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Workhorse Electric Pickup Truck Might Best Silicon Valley Workhorse Electric Pickup Truck Might Best Silicon Valley

Workhorse Electric Pickup Truck Might Best Silicon Valley

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The all-electric bucket of bolts is priced at $52,000, accelerates from 0 to 60 mph in 5.5 seconds, and can travel up to 80 miles on a single charge. But the most remarkable aspect of the Workhorse pickup truck may be that it is not the product of a Silicon Valley startup or genius factory.

No, Tesla didn't come up with this one. Plus, the vehicle isn't geared at those who would like to boast that they're saving the environment while taking their non-chore-related truck out for a pleasure ride. There's a gas-powered generator available to recharge on the fly for longer trips.

According to PSFK, "The Ohio-based manufacturer Workhorse is most widely known to the general public for making UPS trucks and its electric car hopes to become a more cost-effective electric alternative to complement business fleets around the country."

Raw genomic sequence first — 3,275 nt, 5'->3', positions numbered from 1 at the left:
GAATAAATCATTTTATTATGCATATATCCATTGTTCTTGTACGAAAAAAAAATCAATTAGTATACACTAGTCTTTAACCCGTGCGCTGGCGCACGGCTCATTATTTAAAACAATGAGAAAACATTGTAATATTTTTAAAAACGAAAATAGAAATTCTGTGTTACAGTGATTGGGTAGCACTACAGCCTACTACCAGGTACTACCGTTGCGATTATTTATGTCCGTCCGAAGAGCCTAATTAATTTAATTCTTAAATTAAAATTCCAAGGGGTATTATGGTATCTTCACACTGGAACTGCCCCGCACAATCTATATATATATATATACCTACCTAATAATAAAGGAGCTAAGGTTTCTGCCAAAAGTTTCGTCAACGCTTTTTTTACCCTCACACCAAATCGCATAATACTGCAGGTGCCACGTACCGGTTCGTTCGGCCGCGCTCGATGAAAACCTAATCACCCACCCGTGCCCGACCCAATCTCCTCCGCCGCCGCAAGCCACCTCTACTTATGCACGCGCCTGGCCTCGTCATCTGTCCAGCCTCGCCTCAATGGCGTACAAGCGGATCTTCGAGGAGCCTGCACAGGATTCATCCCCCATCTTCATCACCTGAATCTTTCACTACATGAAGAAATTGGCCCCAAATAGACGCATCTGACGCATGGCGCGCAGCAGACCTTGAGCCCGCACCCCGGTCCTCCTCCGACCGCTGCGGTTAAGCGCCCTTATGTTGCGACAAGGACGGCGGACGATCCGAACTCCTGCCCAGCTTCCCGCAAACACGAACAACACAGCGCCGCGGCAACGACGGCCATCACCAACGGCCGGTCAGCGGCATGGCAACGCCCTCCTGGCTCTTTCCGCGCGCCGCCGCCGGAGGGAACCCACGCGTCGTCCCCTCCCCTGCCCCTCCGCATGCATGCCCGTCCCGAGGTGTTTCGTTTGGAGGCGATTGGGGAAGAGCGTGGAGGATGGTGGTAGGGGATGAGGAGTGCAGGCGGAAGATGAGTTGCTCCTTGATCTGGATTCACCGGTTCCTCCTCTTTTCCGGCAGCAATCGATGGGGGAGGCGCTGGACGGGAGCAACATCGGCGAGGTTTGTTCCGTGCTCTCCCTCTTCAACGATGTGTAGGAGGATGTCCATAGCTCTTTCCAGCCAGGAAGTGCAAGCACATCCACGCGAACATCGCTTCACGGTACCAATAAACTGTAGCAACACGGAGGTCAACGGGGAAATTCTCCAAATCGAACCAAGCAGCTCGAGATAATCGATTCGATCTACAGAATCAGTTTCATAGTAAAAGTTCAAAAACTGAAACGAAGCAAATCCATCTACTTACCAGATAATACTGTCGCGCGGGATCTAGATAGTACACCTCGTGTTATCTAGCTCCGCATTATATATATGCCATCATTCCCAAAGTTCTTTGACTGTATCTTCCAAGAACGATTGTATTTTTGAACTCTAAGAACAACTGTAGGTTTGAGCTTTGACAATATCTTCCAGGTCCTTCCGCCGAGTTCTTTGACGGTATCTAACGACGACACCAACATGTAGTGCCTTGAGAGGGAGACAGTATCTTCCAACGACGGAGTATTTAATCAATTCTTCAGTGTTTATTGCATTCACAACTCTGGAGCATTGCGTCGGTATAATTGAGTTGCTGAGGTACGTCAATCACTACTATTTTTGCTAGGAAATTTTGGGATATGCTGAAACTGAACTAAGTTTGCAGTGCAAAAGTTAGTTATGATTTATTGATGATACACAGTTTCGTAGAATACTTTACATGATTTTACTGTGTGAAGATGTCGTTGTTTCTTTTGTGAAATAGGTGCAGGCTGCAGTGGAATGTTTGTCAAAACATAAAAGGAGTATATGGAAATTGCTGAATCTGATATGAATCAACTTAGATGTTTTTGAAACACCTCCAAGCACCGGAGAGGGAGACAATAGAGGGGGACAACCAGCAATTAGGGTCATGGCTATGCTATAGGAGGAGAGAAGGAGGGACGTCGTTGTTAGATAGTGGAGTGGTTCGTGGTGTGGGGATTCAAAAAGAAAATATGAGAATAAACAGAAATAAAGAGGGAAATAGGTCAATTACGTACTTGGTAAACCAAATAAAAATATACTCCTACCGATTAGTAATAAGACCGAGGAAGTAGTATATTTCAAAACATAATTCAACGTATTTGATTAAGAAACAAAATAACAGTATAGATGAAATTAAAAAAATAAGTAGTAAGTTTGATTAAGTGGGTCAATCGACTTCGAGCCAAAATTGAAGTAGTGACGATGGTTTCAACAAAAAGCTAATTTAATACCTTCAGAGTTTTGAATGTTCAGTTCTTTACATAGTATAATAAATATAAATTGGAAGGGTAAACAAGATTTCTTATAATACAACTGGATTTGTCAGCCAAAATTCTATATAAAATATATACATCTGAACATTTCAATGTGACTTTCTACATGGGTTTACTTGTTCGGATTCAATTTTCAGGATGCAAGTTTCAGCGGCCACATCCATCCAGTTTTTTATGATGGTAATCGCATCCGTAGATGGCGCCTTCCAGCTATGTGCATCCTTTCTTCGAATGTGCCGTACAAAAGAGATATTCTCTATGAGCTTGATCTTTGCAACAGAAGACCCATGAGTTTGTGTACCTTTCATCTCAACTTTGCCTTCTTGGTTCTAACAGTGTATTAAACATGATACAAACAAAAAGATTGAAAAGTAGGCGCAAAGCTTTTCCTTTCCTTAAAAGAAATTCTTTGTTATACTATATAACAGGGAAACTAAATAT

Toward that end, the vehicle's power sources -- electric and gas -- can also provide fuel to power tools and work lights. For cost effectiveness, the truck's body panels are manufactured from carbon fiber composite, a lightweight and rustproof material.

PSFK adds that the company producing Workhorse has received letters of intent for more than 2,000 of the vehicles. Interested buyers include the Southern California Public Power Authority, Portland General Electric, and the City of Orlando.

Preliminary specifications suggest that Workhorse will boast 460 horsepower, fuel economy of 75 Miles Per Gallon-electric (MPGe) and 28 MPG highway and 32 MPG city when using the range extender. It has a payload capacity of 2,200 lbs. and a towing capacity of 5,000 lbs.

Total One-Year Cost of Ownership is a little more than half of that for stock gas pickups.

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Read 1145 times Last modified on Tuesday, 09 May 2017 03:21
Jim Lillie

Jim began writing for newspapers and designing for publishing companies at a time when both industries were just beginning to make the switch from manual to digital platforms. Jim lives in Boulder, Colorado with his teenage son.

Website: www.jimlillie.com
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